8. Thanks for this. I read it last night, but Blogger was acting up and I couldn't get my comment to post. (I only have dial-up at my home in the weeds.)

    I still smile at the smoke-houses sitting out back of the older farms here in my county, most of which have been acquired by rich St. Louisans. I wonder how many of them know the purpose of the building as opposed to it just being a shed for the Lawn Boy.


  9. This is a very well written piece about your granddad. The lanterns are beautiful. And the story inspires me to sit down and write... too bad that I don't have good stories like that.

    Thanks for sharing.

    PS: The Prince of Frogtown is really good!

  10. I love family stories and history like this... what things really mean and matter to people. Thanks-

  11. Great story. I think you might enjoy Margaret Maron's North Carolina books. Though I think of them as chick mysteries, the atmosphere is pure tobacco farm and the first is called "The Bootlegger's Daughter."

    Loved learning how your family got to Wilmington. That's the big city here :) Whenever somebody needs major surgery they head for Wilmington which scares me a bit--I would like good health care here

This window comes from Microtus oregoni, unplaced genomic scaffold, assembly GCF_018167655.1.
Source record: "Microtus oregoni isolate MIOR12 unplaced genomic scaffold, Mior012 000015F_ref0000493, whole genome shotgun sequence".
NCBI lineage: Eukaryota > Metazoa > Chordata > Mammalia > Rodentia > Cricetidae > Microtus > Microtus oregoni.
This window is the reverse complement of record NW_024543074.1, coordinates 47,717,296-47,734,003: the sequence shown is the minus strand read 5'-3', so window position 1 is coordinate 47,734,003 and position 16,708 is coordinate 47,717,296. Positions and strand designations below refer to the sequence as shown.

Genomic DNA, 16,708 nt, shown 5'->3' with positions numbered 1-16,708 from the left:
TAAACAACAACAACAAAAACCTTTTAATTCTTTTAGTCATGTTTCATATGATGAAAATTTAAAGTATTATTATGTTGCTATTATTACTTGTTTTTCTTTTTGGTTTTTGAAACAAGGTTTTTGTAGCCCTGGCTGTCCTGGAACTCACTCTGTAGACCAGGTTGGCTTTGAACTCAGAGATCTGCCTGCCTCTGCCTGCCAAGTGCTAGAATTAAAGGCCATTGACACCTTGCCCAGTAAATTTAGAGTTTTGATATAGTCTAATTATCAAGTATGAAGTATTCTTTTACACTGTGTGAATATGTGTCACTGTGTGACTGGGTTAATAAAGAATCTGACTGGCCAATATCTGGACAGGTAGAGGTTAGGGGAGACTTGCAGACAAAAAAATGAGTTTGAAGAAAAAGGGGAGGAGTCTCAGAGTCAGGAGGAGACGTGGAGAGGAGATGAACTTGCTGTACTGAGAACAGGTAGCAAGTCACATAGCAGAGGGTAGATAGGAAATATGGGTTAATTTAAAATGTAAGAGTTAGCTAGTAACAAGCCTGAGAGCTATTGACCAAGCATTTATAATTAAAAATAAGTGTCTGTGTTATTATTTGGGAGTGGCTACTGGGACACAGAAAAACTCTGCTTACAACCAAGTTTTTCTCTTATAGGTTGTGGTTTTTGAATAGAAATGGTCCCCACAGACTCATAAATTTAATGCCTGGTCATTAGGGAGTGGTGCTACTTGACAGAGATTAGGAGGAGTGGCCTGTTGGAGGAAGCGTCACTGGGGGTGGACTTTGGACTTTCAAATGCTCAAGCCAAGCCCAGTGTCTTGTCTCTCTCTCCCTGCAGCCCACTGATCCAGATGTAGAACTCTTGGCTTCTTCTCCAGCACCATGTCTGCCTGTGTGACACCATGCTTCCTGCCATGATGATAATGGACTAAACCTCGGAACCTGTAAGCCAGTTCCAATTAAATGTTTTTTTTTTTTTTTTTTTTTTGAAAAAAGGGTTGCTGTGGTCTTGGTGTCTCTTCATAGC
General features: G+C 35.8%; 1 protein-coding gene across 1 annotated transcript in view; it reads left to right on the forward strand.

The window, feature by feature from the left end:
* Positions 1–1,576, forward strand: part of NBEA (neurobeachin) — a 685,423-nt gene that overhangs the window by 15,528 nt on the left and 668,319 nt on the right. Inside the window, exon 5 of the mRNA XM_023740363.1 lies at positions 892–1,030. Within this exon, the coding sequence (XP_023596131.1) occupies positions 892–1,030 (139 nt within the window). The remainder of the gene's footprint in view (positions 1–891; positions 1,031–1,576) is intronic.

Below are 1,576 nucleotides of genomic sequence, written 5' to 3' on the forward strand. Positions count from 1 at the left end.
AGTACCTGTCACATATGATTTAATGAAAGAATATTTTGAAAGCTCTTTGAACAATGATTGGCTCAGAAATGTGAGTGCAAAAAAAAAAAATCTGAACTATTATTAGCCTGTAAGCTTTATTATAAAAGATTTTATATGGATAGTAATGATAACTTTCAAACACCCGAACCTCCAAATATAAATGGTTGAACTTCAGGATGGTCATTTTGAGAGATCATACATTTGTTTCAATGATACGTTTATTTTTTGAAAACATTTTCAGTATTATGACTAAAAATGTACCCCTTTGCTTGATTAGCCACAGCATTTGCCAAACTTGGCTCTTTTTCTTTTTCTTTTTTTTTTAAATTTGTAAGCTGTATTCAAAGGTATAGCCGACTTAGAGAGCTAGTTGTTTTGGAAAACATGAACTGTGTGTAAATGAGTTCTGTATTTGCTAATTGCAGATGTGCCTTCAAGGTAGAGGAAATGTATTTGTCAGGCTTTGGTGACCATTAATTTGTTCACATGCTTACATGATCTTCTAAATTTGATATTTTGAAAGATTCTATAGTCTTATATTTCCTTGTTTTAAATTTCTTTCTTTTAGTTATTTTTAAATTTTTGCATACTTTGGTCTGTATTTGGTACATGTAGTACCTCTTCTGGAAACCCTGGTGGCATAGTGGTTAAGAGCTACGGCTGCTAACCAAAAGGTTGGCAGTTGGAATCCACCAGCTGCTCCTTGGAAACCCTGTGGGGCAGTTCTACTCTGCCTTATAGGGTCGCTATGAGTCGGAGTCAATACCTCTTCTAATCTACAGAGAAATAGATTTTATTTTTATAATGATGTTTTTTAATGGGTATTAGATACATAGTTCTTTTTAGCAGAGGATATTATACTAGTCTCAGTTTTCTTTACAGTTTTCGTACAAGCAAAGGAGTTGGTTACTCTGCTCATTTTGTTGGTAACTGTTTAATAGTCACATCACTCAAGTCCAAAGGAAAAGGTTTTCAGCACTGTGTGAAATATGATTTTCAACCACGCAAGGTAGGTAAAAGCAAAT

12. Randall, I hate it when I write a long reply and blogger eats it!

    Mother Hen, Lanterns? There is only one--there is a mirror above the mantle

    Beau, thanks

    Pia, Wilmington does have good medical facilities... I'm not much of a chick-mystery reader, but he tobacco farm setting is interesting

  13. No one recollects as beautifully as you do, my friend. I'm so glad Tanya sent me by this evening. I feel enriched by this tour through your family history.

    Loved Murf's comment, too: that's my neighborhood! I go cycling past the tobacco fields every summer!

  14. Your memories make the most interesting stories. Your grandfather was quite a man and I think it's neat that you ended up with his kerosene lamp!